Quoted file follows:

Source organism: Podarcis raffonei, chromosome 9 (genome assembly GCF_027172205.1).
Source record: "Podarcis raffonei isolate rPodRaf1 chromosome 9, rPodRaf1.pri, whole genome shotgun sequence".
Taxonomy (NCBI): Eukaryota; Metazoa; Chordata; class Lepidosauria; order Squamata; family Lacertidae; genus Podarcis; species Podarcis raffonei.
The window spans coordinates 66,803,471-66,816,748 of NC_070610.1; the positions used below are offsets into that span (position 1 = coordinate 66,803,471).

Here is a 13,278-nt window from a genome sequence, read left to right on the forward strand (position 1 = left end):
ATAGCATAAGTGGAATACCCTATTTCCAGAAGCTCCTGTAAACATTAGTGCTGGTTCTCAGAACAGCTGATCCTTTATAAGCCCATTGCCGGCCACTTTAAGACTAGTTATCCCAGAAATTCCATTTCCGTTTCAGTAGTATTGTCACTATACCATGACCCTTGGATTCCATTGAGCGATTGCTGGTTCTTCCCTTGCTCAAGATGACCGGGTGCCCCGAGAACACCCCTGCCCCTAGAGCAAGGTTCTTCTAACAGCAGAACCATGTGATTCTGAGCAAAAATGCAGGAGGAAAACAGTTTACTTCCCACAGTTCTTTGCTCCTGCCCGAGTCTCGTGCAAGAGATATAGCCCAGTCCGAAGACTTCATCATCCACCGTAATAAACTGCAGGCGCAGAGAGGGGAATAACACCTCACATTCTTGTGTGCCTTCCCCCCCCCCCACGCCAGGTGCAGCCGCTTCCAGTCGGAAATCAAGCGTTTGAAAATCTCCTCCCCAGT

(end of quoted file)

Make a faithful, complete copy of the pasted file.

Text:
Source organism: Podarcis raffonei, chromosome 9 (genome assembly GCF_027172205.1).
Source record: "Podarcis raffonei isolate rPodRaf1 chromosome 9, rPodRaf1.pri, whole genome shotgun sequence".
Taxonomy (NCBI): Eukaryota; Metazoa; Chordata; class Lepidosauria; order Squamata; family Lacertidae; genus Podarcis; species Podarcis raffonei.
The window spans coordinates 66,803,471-66,816,748 of NC_070610.1; the positions used below are offsets into that span (position 1 = coordinate 66,803,471).

Here is a 13,278-nt window from a genome sequence, read left to right on the forward strand (position 1 = left end):
ATAGCATAAGTGGAATACCCTATTTCCAGAAGCTCCTGTAAACATTAGTGCTGGTTCTCAGAACAGCTGATCCTTTATAAGCCCATTGCCGGCCACTTTAAGACTAGTTATCCCAGAAATTCCATTTCCGTTTCAGTAGTATTGTCACTATACCATGACCCTTGGATTCCATTGAGCGATTGCTGGTTCTTCCCTTGCTCAAGATGACCGGGTGCCCCGAGAACACCCCTGCCCCTAGAGCAAGGTTCTTCTAACAGCAGAACCATGTGATTCTGAGCAAAAATGCAGGAGGAAAACAGTTTACTTCCCACAGTTCTTTGCTCCTGCCCGAGTCTCGTGCAAGAGATATAGCCCAGTCCGAAGACTTCATCATCCACCGTAATAAACTGCAGGCGCAGAGAGGGGAATAACACCTCACATTCTTGTGTGCCTTCCCCCCCCCCCACGCCAGGTGCAGCCGCTTCCAGTCGGAAATCAAGCGTTTGAAAATCTCCTCCCCAGT